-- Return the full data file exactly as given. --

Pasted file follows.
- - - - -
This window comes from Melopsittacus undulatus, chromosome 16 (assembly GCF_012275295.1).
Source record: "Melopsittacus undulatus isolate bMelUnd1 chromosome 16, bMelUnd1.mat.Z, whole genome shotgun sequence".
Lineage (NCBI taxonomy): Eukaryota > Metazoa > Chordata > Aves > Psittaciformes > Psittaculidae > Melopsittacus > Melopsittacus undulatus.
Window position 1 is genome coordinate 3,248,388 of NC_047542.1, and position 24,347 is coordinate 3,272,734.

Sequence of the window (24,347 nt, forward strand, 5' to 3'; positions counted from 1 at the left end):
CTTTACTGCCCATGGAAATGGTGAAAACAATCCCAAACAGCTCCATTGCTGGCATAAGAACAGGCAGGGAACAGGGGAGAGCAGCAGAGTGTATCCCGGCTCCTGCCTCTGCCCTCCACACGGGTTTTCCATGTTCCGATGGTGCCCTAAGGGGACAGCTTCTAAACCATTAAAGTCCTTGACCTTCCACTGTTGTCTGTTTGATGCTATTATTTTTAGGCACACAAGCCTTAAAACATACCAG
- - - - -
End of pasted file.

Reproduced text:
This window comes from Melopsittacus undulatus, chromosome 16 (assembly GCF_012275295.1).
Source record: "Melopsittacus undulatus isolate bMelUnd1 chromosome 16, bMelUnd1.mat.Z, whole genome shotgun sequence".
Lineage (NCBI taxonomy): Eukaryota > Metazoa > Chordata > Aves > Psittaciformes > Psittaculidae > Melopsittacus > Melopsittacus undulatus.
Window position 1 is genome coordinate 3,248,388 of NC_047542.1, and position 24,347 is coordinate 3,272,734.

Sequence of the window (24,347 nt, forward strand, 5' to 3'; positions counted from 1 at the left end):
CTTTACTGCCCATGGAAATGGTGAAAACAATCCCAAACAGCTCCATTGCTGGCATAAGAACAGGCAGGGAACAGGGGAGAGCAGCAGAGTGTATCCCGGCTCCTGCCTCTGCCCTCCACACGGGTTTTCCATGTTCCGATGGTGCCCTAAGGGGACAGCTTCTAAACCATTAAAGTCCTTGACCTTCCACTGTTGTCTGTTTGATGCTATTATTTTTAGGCACACAAGCCTTAAAACATACCAG